We are troubled by the recent job losses announced in the forest industry which affect workers and their families. Greenpeace Canada is committed to work with unions and local communities to ensure the logging industry adopts and maintains sustainable practices so they can operate successfully now and for generations to come.
The fact that the narrative of “Greenpeace versus the worker” persists concerns us, as we have consistently supported workers and pointed the way towards massive job opportunities in the sustainability sector. Unfortunately this narrative is convenient for companies who we challenge about the way they do business and their environmental impact. We believe that it isn’t a choice between the environment or jobs. Canadians expect and deserve different groups to collaborate and find real solutions that work for people and the planet.
Reaching out to business about adopting sustainable practices has always been our first step in this collaboration. We know that the men and women in the forest industry must be at the discussion table if we are going to find a solution to the threats our forests face. We see potential in how government support can encourage diversification in the forest industry, develop value-add and speciality industries in the boreal forest, as well as financially incentivize adopting sustainable practices.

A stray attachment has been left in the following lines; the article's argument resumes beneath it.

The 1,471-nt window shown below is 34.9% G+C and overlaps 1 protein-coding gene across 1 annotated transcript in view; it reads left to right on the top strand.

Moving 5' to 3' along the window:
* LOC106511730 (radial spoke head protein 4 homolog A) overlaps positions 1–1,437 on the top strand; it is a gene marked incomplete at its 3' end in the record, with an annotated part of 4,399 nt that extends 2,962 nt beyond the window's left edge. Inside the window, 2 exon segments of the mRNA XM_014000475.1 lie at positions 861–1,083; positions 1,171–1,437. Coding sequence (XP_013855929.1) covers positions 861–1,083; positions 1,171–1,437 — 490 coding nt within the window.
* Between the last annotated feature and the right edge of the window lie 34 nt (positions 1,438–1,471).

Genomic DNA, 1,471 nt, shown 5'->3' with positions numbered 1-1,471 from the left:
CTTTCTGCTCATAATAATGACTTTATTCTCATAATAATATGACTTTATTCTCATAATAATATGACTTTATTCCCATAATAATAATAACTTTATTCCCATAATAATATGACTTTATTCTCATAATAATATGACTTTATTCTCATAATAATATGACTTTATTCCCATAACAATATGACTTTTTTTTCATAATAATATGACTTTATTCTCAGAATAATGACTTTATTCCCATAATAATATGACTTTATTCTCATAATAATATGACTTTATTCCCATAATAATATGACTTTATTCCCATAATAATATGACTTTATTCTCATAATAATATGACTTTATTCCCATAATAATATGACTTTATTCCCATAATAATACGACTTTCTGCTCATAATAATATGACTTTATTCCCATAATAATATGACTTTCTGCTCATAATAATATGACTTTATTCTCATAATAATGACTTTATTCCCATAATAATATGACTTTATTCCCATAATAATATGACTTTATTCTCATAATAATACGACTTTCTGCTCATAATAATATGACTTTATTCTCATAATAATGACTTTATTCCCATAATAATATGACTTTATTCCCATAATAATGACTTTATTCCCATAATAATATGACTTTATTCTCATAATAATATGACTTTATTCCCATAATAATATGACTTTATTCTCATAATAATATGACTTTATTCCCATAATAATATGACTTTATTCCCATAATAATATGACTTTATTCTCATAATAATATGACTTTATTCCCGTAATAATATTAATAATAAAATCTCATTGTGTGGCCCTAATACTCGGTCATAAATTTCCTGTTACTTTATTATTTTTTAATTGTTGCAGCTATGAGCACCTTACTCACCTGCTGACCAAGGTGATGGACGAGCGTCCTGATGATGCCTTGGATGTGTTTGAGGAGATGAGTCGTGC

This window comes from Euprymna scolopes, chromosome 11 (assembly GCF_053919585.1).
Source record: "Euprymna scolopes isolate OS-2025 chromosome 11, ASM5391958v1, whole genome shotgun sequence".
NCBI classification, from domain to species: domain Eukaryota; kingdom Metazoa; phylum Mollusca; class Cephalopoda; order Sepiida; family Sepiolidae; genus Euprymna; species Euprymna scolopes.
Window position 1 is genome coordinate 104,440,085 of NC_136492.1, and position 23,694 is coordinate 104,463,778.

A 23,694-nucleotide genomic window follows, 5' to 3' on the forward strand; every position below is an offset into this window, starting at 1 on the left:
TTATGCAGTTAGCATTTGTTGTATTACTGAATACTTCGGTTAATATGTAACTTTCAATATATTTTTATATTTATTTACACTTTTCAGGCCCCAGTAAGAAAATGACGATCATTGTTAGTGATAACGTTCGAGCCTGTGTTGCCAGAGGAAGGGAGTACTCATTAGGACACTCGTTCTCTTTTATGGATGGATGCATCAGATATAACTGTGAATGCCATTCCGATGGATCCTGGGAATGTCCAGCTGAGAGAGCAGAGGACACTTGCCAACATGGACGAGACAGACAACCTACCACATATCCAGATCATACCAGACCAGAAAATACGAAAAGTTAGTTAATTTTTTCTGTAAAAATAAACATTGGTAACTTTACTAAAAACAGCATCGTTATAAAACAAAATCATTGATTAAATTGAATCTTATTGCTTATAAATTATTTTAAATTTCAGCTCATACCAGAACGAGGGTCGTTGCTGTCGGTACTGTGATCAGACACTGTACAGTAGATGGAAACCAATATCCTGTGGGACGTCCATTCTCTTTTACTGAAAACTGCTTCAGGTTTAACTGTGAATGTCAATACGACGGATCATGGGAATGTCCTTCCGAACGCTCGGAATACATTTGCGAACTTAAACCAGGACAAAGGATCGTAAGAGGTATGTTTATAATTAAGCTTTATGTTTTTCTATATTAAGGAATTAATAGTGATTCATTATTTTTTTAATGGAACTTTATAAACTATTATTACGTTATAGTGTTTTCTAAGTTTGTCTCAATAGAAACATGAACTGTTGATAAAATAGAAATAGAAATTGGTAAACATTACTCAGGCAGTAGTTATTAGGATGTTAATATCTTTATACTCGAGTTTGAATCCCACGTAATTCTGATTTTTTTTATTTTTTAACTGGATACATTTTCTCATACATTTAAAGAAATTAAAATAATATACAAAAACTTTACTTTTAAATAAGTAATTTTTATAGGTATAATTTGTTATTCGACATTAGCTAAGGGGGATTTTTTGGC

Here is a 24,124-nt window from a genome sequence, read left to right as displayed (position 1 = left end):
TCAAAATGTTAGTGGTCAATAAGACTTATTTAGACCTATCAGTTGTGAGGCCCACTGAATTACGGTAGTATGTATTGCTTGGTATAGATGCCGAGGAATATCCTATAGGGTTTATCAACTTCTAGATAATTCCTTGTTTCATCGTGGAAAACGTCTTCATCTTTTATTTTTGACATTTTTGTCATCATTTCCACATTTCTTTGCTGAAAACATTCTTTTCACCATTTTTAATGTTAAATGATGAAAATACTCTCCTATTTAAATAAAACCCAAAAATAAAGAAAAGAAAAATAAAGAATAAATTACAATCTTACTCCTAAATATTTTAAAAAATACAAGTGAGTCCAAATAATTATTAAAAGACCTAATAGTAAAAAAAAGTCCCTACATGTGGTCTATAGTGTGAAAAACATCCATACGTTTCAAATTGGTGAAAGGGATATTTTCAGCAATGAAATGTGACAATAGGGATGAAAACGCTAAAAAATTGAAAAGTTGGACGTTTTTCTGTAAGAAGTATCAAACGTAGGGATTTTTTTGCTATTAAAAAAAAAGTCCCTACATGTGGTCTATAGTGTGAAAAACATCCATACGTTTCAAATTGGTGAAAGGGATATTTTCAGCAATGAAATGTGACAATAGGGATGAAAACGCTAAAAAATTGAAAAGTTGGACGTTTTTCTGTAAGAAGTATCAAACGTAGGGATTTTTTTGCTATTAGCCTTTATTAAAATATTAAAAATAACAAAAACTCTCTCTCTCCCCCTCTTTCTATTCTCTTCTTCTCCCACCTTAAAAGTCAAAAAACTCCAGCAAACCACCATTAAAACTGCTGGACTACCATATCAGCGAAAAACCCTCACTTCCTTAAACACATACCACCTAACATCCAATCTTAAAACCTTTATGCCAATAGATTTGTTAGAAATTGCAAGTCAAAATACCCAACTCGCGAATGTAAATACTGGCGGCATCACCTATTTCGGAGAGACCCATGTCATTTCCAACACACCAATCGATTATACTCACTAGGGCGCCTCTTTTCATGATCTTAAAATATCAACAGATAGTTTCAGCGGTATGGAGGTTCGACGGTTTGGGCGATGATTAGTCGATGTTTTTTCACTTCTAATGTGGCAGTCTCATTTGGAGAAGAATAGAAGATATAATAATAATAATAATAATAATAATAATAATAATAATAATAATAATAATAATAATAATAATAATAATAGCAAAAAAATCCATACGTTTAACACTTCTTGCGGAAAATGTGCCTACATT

A warming planet is also warming our forests, they get drier, more prone to fire, more prone to insect damage, and the intact areas of the forest that are left need to remain healthy to ensure the biodiversity remains. At the same time there is a growing opportunity for our forest industry to employ the highest global standards in sustainable wood products, and establish long-term jobs in the process. We do not think that an effective solution will be possible without forest industry workers, without their unions, and without the companies that employ them. We also believe that any dialogue on solutions for the forest must have Indigenous Peoples at the center.
We are not saying that we have all the answers. But we do want to be part of the discussion and work towards solutions. We do want to talk to the industry and the workers who know the conditions on the ground best, who see opportunities for diversifying and changing in the face of the challenges happening in the global market and in the forest.